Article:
(Bloomberg) -- Airline shares tumbled on Friday after the U.K. instituted a temporary ban on flights from South Africa and Germany prepared to restrict entry along with other European Union members.

Israel and Singapore have also curbed access from South Africa and neighboring nations to fight an emerging strain of coronavirus that has alarmed health officials across the world. European Commission President Ursula von der Leyen proposed an “emergency brake” on air travel from South Africa, which allows EU member countries to act quickly to limit the risks from emerging virus variants. 

British Airways parent IAG SA sank 21%, while Deutsche Lufthansa AG fell 14%. Ryanair Holdings Plc, Air France-KLM and other European airlines registered drops of similar magnitude.

The border clampdowns mark a further blow to an airline industry whose recovery has been stalled this month by a fourth wave of coronavirus cases that’s triggered fresh lockdowns in Europe.  

Shares of airlines in the Bloomberg EMEA Airlines Index have fallen 18% in November, as Austria and other European Union countries limit movement. Ryanair Chief Executive Officer Michael O’Leary said this week that travelers’ confidence is sure to be undermined through the year-end holidays.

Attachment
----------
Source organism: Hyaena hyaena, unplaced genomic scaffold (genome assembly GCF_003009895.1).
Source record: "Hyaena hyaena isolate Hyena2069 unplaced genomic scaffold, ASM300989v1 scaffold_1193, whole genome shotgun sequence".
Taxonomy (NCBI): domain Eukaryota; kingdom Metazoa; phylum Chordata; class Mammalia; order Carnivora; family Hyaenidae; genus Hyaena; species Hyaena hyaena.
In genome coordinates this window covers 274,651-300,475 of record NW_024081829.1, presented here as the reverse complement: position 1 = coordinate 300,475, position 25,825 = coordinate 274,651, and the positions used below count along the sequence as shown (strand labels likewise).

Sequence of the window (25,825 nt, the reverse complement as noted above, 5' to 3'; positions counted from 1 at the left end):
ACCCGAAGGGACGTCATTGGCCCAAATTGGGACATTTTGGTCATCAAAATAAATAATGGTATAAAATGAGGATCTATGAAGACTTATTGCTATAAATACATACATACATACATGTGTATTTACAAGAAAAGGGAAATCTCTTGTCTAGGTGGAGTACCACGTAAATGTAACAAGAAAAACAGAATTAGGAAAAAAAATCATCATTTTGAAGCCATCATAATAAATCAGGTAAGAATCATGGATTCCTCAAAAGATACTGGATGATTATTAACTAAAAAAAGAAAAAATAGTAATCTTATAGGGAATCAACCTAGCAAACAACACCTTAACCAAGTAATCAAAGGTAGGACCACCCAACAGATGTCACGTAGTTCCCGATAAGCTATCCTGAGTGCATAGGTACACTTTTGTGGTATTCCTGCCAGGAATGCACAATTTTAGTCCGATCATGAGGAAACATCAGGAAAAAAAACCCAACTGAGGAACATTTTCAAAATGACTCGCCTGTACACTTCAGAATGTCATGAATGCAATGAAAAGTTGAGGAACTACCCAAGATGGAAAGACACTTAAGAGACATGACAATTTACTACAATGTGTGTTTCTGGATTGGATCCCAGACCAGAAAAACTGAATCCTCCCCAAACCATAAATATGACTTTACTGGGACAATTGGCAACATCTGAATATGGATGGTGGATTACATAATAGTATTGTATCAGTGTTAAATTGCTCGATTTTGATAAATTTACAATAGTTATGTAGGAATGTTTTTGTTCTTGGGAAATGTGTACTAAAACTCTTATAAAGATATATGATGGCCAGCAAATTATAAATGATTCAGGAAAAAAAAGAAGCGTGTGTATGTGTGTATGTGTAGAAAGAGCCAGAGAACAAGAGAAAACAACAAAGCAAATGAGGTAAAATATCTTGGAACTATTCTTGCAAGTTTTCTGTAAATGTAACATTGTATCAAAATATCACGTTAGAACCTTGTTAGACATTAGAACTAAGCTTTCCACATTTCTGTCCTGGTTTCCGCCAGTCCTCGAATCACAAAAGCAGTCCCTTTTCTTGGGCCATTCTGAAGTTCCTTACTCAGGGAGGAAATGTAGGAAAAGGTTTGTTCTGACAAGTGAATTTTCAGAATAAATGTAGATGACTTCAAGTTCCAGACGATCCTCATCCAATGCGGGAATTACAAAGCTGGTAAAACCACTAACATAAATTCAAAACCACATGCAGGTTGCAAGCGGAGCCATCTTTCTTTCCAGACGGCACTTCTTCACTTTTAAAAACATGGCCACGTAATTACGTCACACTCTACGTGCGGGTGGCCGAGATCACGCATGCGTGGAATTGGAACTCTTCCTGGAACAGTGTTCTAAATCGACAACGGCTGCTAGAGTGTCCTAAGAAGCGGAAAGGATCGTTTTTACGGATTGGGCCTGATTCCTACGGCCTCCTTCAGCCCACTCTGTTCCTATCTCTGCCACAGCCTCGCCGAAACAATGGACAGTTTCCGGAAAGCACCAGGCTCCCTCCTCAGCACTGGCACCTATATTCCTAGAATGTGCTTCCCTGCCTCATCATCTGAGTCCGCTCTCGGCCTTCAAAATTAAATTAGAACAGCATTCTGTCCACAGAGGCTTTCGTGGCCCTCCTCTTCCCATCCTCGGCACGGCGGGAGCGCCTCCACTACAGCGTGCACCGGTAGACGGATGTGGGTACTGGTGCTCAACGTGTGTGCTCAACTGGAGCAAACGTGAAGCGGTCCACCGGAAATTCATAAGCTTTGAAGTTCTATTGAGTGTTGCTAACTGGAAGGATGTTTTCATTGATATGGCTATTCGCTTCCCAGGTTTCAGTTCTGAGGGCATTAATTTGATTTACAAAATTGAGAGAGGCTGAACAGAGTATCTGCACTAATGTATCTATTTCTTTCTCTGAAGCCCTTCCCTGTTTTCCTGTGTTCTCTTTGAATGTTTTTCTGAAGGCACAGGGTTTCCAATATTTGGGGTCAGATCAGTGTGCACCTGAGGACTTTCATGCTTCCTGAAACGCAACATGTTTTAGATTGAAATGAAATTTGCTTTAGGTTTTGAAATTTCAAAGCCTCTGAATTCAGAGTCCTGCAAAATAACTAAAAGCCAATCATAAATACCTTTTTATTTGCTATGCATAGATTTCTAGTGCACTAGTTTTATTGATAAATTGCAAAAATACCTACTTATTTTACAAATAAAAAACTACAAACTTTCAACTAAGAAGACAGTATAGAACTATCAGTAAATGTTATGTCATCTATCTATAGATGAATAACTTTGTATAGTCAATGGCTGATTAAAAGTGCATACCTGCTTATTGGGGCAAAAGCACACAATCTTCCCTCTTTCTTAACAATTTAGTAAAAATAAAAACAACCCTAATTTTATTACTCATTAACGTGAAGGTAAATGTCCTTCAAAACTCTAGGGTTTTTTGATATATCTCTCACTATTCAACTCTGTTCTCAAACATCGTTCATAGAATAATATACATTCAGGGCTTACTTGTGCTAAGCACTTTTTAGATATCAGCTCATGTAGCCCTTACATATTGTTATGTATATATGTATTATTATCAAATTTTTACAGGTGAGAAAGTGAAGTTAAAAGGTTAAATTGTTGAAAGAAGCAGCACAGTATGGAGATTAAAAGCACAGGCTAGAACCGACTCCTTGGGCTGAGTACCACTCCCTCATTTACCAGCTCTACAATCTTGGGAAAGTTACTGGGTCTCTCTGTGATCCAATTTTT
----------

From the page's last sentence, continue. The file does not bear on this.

“This is the worst early Christmas present that the airline industry could think of,” said Nick Cunningham, an analyst at Agency Partners in London. “To quote Yogi Berra, this is déjà vu all over again.”

Stunted Recovery

Airlines, one of the industries hardest hit by the Covid-19 pandemic, have been slowly building back capacity since June, with a focus on shorter regional flights as countries started to lift border restrictions. Long-distance travel got a boost when the U.S. reopened its borders to European visitors and others this month. 

Carriers had also started to bring back flights to countries like South Africa, a popular winter sun destination. British Airways was set to restart daily services to Johannesburg by mid-December, while ramping up flights to Cape Town. 

“We’re working through plans for our customers and colleagues currently in South Africa and those due to travel from the UK in the coming days,” British Airways, a unit of IAG SA, said in an emailed statement.

Neighboring Botswana, Eswatini, Lesotho, Namibia and Zimbabwe were also placed on to the so-called red list, with a two-day flight ban starting midday Friday. After Sunday, arriving travelers are subject to an expensive 10-day hotel quarantine.

The measures mark the biggest change in the U.K.’s Covid travel rules since the so-called traffic light system was overhauled earlier in the autumn to ease border crossings. 

Between 500 and 700 people daily arrive in the U.K. via South Africa on flights, a number that would normally be expected to increase in the next four to six weeks due to seasonal travel.

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